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Reye's syndrome: The reason you shouldn't give aspirin to children

This rare illness is linked to giving aspirin after a viral infection

Adults with young children need to remember: Don’t forget about Reye’s syndrome.

According to WebMD, Reye’s syndrome most commonly affects children between the ages of 6 and 12. It comes on very suddenly during recovery from a viral illness like the flu or chickenpox. While experts do not know exactly what causes Reye’s syndrome, they do know it is linked with giving aspirin or a medication containing aspirin.

(courtesy of David Robertson)

Occurring up to seven days after the initial viral illness, Reye’s syndrome causes brain swelling and liver inflammation. Children with the disease will have a quick onset of vomiting, retching, strange behavior, inability to speak coherently, seizures, and possibly enter into a coma.  If the disease is not treated immediately it can result in death.

Immediate treatment at a hospital will minimize brain and liver damage. Most children need supportive care, CT scans, spinal taps, and liver biopsies.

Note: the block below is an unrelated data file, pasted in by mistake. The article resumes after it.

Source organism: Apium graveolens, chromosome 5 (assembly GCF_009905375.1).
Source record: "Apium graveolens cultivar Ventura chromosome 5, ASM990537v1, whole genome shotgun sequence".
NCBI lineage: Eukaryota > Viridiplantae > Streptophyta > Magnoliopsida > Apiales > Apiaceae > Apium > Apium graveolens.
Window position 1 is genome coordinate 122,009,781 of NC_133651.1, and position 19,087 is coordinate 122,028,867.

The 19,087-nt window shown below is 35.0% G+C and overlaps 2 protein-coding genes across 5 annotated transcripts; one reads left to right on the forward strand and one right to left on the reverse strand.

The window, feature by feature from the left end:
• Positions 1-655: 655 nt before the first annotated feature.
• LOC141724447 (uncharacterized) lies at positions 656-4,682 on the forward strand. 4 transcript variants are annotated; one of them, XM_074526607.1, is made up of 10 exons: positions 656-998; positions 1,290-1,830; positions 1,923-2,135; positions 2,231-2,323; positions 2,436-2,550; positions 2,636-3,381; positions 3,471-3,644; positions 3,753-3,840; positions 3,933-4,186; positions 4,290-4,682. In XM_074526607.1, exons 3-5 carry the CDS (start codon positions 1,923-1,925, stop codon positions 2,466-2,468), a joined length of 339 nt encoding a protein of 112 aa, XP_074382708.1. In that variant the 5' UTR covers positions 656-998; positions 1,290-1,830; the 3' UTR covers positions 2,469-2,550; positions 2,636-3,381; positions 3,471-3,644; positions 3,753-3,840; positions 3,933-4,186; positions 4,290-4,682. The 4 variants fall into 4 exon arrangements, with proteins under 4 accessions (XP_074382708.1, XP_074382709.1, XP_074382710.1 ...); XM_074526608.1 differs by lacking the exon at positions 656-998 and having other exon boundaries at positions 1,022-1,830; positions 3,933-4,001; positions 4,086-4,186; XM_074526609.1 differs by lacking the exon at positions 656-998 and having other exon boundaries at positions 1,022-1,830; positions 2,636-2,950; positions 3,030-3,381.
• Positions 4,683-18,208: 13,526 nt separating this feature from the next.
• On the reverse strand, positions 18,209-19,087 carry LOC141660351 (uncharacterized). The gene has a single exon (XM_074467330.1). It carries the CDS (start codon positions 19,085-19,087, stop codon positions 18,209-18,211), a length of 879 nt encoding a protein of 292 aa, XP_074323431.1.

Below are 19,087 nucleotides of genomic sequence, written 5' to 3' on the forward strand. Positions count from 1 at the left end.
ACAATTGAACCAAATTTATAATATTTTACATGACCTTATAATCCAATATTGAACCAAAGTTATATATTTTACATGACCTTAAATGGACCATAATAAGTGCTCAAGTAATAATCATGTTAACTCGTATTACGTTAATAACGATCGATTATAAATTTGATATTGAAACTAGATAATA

Back in the 1980’s, the Center for Disease Control (CDC) issued a warning to parents that aspirin was possibly linked to Reye’s syndrome. Thankfully the public heeded the warning, dropping cases down from 555 annually to about 2 each year.

To avoid Reye’s syndrome, doctors recommend not using aspirin in children under 20 months of age. Other medications that should be eliminated due to their aspirin content are: Pepto-Bismol, Alka Seltzer, and Kaopectate. If you’re not certain about a medication, avoid giving anything with the names: acetylsalicylic acid, acetyl salicylate, salicylic acid, salicylate, or subsalicylate.